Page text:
Shriveled peppers preserved for 1,500 years in two caves in southern Mexico are giving scientists a real taste of pre-Columbian agriculture and the spicy fare it yielded.
The desiccated chilies belong to Capsicum annum, which includes modern-day jalapenos and ancho peppers, and Capsicum frutescens, whose most famous member is the Tabasco pepper. Two of the peppers look similar to today’s Tabasco and cayenne varieties.
The plant remains, described today online in the journal Proceedings of the National Academy of Sciences, were discovered in Guila Naquiz and Silvia’s Cave, two dry rock shelters in the Valley of Oaxaca in southern Mexico. They were so well-preserved that researchers were able to distinguish seven cultivated types from Guila Naquitz and three from Silvia’s Cave.
“This shows there was very complex agriculture and really interesting food, because you don’t grow seven different kinds of peppers if you’re not making some really interesting food,” said lead author Linda Perry of the Smithsonian’s National Museum of Natural History in Washington, D.C.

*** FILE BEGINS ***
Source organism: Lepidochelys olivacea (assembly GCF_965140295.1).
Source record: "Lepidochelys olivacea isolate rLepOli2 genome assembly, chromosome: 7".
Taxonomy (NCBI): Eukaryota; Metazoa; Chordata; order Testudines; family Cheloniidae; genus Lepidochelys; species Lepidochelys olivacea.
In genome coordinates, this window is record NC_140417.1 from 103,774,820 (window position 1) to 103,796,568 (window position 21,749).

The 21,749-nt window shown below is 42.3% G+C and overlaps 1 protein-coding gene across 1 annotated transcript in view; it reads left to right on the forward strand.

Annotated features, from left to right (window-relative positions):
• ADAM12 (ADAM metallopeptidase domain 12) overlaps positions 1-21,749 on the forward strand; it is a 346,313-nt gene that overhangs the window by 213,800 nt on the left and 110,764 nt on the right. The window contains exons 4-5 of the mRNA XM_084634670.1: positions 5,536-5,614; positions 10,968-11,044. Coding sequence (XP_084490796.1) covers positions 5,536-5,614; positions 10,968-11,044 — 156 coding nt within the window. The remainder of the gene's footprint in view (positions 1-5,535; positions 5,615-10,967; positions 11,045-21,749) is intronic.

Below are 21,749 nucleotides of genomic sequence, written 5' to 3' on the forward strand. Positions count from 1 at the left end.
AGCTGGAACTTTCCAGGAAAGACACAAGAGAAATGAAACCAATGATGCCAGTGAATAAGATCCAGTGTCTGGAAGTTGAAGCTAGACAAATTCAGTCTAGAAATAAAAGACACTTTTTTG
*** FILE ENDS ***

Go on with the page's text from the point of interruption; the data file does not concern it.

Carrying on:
Perry and archaeologist Kent Flannery of the University of Michigan analyzed the remains to find not only a variety of pepper types but also clues suggesting the people used both fresh and dried peppers to whip up an array of spicy foods.
Experiments with modern peppers yielded this insight: Perry, an archaeobotanist, discovered that if the peppers had been fresh back in the day, they would have a clean line where the pepper was cut from its stem. Dried peppers would end up with a “messy” tear when being prepared for a cuisine.
“They would have used fresh peppers in salsas or in immediate preparation,” Perry said, “and they would have used the dried peppers to toss into stews or to grind up into sauces like moles.”
The aridity of the caves is what kept the spicy foods from decay. From around 500 to 1,500 A.D., the scientists suggest, the caves served as temporary camps and food-storage areas for the farmers from the nearby ancient city of Mitla.
The diverse locations of the remains indicate the Zapotec-speaking people planted crops in several areas, including river bottoms, piedmonts and mountains.
“It shows a very intimate knowledge of the landscape, because they were using all sorts of different areas for cultivating, up and down hillsides,” Perry told LiveScience, “probably to mitigate risk if you lose your crops in one area there’s something in another that’s going to be OK.”